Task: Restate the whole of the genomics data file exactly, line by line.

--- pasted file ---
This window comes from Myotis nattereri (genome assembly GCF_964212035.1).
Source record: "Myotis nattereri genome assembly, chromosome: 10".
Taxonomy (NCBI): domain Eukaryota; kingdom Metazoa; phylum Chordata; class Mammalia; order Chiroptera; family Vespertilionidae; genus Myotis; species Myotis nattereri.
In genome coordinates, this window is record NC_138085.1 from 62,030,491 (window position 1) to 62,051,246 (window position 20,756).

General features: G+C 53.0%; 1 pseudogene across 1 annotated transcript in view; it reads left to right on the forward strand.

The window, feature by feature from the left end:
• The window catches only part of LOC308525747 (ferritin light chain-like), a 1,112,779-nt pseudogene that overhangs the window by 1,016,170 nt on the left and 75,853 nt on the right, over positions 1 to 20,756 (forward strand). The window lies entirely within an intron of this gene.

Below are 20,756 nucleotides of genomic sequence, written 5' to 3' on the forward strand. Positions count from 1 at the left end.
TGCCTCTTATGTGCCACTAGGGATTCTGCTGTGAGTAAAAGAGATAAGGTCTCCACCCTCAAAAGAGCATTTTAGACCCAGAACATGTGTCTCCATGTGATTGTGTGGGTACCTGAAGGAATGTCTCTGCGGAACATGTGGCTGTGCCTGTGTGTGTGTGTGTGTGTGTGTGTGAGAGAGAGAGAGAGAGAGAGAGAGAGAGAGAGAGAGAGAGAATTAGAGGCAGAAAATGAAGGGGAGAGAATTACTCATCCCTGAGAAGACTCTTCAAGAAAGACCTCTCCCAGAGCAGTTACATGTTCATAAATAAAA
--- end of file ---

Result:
This window comes from Myotis nattereri (genome assembly GCF_964212035.1).
Source record: "Myotis nattereri genome assembly, chromosome: 10".
Taxonomy (NCBI): domain Eukaryota; kingdom Metazoa; phylum Chordata; class Mammalia; order Chiroptera; family Vespertilionidae; genus Myotis; species Myotis nattereri.
In genome coordinates, this window is record NC_138085.1 from 62,030,491 (window position 1) to 62,051,246 (window position 20,756).

General features: G+C 53.0%; 1 pseudogene across 1 annotated transcript in view; it reads left to right on the forward strand.

The window, feature by feature from the left end:
• The window catches only part of LOC308525747 (ferritin light chain-like), a 1,112,779-nt pseudogene that overhangs the window by 1,016,170 nt on the left and 75,853 nt on the right, over positions 1 to 20,756 (forward strand). The window lies entirely within an intron of this gene.

Below are 20,756 nucleotides of genomic sequence, written 5' to 3' on the forward strand. Positions count from 1 at the left end.
TGCCTCTTATGTGCCACTAGGGATTCTGCTGTGAGTAAAAGAGATAAGGTCTCCACCCTCAAAAGAGCATTTTAGACCCAGAACATGTGTCTCCATGTGATTGTGTGGGTACCTGAAGGAATGTCTCTGCGGAACATGTGGCTGTGCCTGTGTGTGTGTGTGTGTGTGTGTGTGAGAGAGAGAGAGAGAGAGAGAGAGAGAGAGAGAGAGAGAGAATTAGAGGCAGAAAATGAAGGGGAGAGAATTACTCATCCCTGAGAAGACTCTTCAAGAAAGACCTCTCCCAGAGCAGTTACATGTTCATAAATAAAA